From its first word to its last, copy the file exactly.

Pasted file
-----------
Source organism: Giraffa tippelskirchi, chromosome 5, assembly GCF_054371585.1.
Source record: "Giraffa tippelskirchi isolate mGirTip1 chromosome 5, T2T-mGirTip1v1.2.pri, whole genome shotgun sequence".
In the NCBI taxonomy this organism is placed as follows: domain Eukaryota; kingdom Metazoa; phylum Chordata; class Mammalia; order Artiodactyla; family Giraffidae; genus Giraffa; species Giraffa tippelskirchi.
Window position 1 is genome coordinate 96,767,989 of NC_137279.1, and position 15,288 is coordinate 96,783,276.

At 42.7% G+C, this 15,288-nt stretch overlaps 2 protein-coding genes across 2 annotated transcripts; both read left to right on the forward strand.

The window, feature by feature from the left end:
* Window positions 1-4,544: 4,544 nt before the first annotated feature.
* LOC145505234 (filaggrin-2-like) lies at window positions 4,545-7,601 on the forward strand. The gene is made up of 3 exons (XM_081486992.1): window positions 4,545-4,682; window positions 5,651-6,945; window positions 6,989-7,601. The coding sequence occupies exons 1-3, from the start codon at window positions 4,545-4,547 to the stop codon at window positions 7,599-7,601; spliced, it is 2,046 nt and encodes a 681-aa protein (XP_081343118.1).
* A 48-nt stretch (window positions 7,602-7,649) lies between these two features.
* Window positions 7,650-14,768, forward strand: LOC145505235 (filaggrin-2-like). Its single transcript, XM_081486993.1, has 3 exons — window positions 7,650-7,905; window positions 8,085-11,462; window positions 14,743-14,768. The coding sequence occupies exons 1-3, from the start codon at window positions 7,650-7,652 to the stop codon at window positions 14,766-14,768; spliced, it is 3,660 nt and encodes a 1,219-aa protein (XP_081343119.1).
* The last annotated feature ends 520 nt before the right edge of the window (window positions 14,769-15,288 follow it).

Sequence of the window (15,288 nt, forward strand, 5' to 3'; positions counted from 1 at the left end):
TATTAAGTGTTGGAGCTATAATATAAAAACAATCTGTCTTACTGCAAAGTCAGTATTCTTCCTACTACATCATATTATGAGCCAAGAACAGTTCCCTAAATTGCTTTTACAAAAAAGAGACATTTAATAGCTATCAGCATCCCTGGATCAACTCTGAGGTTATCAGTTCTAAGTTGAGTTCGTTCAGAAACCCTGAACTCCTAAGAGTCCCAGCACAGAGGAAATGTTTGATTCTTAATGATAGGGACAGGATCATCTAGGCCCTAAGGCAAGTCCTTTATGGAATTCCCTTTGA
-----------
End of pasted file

Source organism: Giraffa tippelskirchi, chromosome 5, assembly GCF_054371585.1.
Source record: "Giraffa tippelskirchi isolate mGirTip1 chromosome 5, T2T-mGirTip1v1.2.pri, whole genome shotgun sequence".
In the NCBI taxonomy this organism is placed as follows: domain Eukaryota; kingdom Metazoa; phylum Chordata; class Mammalia; order Artiodactyla; family Giraffidae; genus Giraffa; species Giraffa tippelskirchi.
Window position 1 is genome coordinate 96,767,989 of NC_137279.1, and position 15,288 is coordinate 96,783,276.

At 42.7% G+C, this 15,288-nt stretch overlaps 2 protein-coding genes across 2 annotated transcripts; both read left to right on the forward strand.

The window, feature by feature from the left end:
* Window positions 1-4,544: 4,544 nt before the first annotated feature.
* LOC145505234 (filaggrin-2-like) lies at window positions 4,545-7,601 on the forward strand. The gene is made up of 3 exons (XM_081486992.1): window positions 4,545-4,682; window positions 5,651-6,945; window positions 6,989-7,601. The coding sequence occupies exons 1-3, from the start codon at window positions 4,545-4,547 to the stop codon at window positions 7,599-7,601; spliced, it is 2,046 nt and encodes a 681-aa protein (XP_081343118.1).
* A 48-nt stretch (window positions 7,602-7,649) lies between these two features.
* Window positions 7,650-14,768, forward strand: LOC145505235 (filaggrin-2-like). Its single transcript, XM_081486993.1, has 3 exons — window positions 7,650-7,905; window positions 8,085-11,462; window positions 14,743-14,768. The coding sequence occupies exons 1-3, from the start codon at window positions 7,650-7,652 to the stop codon at window positions 14,766-14,768; spliced, it is 3,660 nt and encodes a 1,219-aa protein (XP_081343119.1).
* The last annotated feature ends 520 nt before the right edge of the window (window positions 14,769-15,288 follow it).

Sequence of the window (15,288 nt, forward strand, 5' to 3'; positions counted from 1 at the left end):
TATTAAGTGTTGGAGCTATAATATAAAAACAATCTGTCTTACTGCAAAGTCAGTATTCTTCCTACTACATCATATTATGAGCCAAGAACAGTTCCCTAAATTGCTTTTACAAAAAAGAGACATTTAATAGCTATCAGCATCCCTGGATCAACTCTGAGGTTATCAGTTCTAAGTTGAGTTCGTTCAGAAACCCTGAACTCCTAAGAGTCCCAGCACAGAGGAAATGTTTGATTCTTAATGATAGGGACAGGATCATCTAGGCCCTAAGGCAAGTCCTTTATGGAATTCCCTTTGA